“Its impossible to work for long periods of time with large monitors.  No-one in pro audio monitors like this anymore. Our ears are too precious to be damaged in this way.  Occasionally an engineer will switch to ‘the biggies’ for the ‘vibe’ the extra volume gives, but only for short periods of time.  High volume masks flaws in recordings.  This is not something I recommend.  The Rock (nearfield) and the Boulder (near/mid) are designed for accurate monitoring for long periods of time at reasonable levels, which won’t damage hearing !!  The class A/B amp designed especially for these monitors is fully discrete.  This is for sonic quality and smooth but fast delivery of power when needed.”

How important are the frequency sensitive directional properties of speaker systems and are there other important issues to consider when designing monitor speakers to offer a stable stereo image?

“The design of the cabinet is critical for stability of image, not just to look pretty.  Especially important is the baffle, or front panel onto which the drivers are mounted.  It must be strong so as not to flex and dense so that it doesn’t sing.  Added to that can be problems caused by edge diffraction. How it’s shaped has a significant impact on performance, especially imaging.  My choice of Corian (a man made granite substitute) laminated to plywood for all Unity speaker baffles, is unique in speaker design and manufacture.  We machine it to shape in order to achieve the optimum sonic quality.  Our listening tests proved to us that top quality ply wood is superior to MDF.  Voicing is more natural.  The construction of the laminate makes it more rigid, and when correctly braced, has minimum flex.  The stability of the cabinet gives stability to the sound.”Coming back to listening environments, a reality seems to be that many people are trying to monitor in less than ideal acoustic environments.  They may make an attempt to deal with the worst of the room’s standing waves and may sometimes over deaden the listening environment.  Is there anything which can be done within the monitor speaker design to lessen the effects of poorer listen environments?  Can DSP processing play a useful part?

“The Rock & Boulder monitors are analog, something we are very proud of.  It would be very difficult to bolt on some form of digital room correction at this stage.  Digital has a long way to go yet before it can match analog for pure audio.”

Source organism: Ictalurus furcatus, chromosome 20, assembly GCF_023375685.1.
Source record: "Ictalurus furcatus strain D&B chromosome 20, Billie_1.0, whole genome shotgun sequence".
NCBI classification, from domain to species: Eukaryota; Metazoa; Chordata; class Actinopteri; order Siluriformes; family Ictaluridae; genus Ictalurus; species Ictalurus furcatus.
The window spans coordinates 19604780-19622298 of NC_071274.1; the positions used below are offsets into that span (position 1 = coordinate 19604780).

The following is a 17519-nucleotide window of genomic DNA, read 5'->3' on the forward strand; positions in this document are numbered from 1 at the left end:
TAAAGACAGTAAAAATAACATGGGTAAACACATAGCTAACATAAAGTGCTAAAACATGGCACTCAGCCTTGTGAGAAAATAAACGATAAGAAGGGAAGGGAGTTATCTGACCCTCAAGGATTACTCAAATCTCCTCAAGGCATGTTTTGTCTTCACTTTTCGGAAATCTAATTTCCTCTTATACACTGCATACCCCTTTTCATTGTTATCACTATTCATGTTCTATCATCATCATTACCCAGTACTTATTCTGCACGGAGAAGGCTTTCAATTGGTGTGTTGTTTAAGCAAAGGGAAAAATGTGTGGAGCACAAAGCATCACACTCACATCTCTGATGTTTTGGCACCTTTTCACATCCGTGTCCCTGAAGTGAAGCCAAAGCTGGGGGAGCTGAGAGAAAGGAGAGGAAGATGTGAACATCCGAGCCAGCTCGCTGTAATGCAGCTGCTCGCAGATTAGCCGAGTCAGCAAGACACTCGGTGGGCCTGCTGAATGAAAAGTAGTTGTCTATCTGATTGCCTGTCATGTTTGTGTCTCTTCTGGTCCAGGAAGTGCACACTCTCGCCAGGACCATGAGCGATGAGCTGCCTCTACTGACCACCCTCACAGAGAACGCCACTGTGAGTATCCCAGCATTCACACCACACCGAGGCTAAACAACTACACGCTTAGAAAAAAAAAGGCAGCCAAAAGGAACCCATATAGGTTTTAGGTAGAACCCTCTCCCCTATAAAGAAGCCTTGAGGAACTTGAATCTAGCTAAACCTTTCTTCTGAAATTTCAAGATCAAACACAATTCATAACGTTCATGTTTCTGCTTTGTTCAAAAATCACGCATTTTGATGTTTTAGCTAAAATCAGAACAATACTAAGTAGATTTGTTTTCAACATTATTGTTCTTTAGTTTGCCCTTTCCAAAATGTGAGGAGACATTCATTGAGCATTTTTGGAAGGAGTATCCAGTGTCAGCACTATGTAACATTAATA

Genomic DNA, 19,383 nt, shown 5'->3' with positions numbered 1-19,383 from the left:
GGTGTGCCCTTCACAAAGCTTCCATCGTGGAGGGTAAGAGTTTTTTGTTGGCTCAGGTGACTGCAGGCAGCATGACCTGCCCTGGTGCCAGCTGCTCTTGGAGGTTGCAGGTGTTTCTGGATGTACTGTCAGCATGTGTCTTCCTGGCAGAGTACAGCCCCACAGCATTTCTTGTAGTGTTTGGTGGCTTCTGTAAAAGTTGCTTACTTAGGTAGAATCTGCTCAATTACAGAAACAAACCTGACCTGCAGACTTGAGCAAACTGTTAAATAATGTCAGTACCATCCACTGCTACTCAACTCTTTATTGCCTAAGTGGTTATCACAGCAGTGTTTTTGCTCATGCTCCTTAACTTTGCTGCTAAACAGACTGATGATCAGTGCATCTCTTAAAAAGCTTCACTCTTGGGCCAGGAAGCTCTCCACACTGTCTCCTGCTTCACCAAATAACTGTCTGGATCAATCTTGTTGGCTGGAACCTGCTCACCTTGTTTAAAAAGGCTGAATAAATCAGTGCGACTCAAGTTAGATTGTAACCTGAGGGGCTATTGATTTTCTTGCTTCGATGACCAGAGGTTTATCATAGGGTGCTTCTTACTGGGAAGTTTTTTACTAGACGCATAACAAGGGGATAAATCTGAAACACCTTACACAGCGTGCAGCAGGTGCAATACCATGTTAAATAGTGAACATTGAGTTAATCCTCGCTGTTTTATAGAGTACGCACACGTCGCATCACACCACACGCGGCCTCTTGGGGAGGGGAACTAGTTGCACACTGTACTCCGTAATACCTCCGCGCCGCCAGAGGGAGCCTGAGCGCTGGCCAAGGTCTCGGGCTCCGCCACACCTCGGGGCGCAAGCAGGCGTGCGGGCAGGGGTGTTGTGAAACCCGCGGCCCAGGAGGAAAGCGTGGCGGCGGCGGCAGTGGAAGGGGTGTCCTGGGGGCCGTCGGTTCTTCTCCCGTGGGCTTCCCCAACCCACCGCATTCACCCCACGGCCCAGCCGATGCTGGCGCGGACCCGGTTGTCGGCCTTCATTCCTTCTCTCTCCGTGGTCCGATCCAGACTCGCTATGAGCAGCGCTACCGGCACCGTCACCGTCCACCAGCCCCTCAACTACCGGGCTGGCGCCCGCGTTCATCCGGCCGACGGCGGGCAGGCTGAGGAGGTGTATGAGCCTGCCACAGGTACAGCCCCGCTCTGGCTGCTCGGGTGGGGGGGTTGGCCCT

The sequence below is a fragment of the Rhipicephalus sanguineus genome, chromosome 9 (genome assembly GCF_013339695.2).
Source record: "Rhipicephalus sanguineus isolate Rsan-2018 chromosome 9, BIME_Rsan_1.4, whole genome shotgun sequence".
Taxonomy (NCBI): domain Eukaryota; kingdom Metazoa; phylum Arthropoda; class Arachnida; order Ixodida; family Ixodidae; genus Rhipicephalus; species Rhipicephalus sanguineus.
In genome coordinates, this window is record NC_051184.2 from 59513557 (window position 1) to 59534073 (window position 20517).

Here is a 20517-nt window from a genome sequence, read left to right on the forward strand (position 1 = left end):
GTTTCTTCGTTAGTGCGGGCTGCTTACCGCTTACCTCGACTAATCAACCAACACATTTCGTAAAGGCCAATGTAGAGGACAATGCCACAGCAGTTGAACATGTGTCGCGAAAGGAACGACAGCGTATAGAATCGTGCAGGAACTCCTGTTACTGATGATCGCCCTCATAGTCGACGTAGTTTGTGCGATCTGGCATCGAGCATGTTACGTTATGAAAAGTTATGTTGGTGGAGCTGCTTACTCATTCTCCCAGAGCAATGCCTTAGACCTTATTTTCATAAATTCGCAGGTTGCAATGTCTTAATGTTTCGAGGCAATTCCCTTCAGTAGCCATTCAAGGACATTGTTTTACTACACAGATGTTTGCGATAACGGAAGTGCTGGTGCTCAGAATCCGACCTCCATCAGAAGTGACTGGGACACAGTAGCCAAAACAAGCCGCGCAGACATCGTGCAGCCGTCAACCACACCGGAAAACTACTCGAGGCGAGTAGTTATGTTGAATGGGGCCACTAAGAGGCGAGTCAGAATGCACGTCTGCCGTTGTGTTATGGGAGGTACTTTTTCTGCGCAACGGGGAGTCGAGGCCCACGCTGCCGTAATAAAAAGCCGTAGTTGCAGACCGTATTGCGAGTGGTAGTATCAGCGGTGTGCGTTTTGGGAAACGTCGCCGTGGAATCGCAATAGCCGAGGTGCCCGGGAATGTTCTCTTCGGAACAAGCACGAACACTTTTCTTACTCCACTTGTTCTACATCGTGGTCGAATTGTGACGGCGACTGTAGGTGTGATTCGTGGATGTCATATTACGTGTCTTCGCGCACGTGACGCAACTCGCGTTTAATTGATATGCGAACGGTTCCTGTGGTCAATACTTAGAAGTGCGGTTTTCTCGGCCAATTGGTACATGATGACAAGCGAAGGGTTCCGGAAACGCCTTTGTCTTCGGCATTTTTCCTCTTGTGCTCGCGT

Are there significant advantages in designing monitor speakers and their power amplifiers as a ‘matching pair’?

“Unity Rock & Boulder monitors are all active. We have maximised the performance of our drivers by designing the amplifier to work specifically with them.  The advantage of an active monitor in a sealed cabinet like ours is the speed and dynamic of the woofer.”

Mike Crossey is another prominent UK producer that has been recently blown away with the Unity Audio Rock active two-way monitors. “I wasn’t even in the market for a pair of monitors until I heard The Rocks. The soundstage on them is huge though unhyped and true. They are very impressive indeed. I used to spend hours agonizing over the low end, The rocks just get me there so much quicker than before.” Mike’s already illustrious CV includes Arctic Monkeys, Razorlight, Foals, The Kooks, Black Keys.

What advice would you give to readers in respect of selecting and installing monitor speakers (and power amps) for their studios?

“Selecting monitors for professional use can be a tricky business, especially in a music store.  What initially sounds impressive is not necessarily the right choice.  A lot of speakers are ‘hyped’ to make everything sound good or impressive.  In our opinion this is not a good characteristic for a studio monitor.  Listen to the bottom end, can you hear notes clearly, evenly and in balance ?  Is the top end over pronounced or harsh ?  Listen to the vocal.  Is it natural sounding ?  An overly bright or bass heavy speaker will mean mixes will turn out thin or lightweight.  The best option is to audition them in your own room.  When installing them the general rules (for near /mids) are to set them in an equilateral triangle with the listening sweet spot for optimum performance.  The tweeter should be at ear level.  They will sound better if they are mounted on suitable stands rather than perched on the meter bridge of the mixing console.  The distance from the back of the speaker and the wall should not be the same as the distance from the side wall to the side of the speaker.  Avoid reflective surfaces around the speakers, better to deaden this area.  Listen in mono and if there’s a hole in between the speakers move them closer together.  Little changes will make a difference.”

Our thanks to both Kevins and all the team at Unity Audio

http://unityaudioproducts.co.uk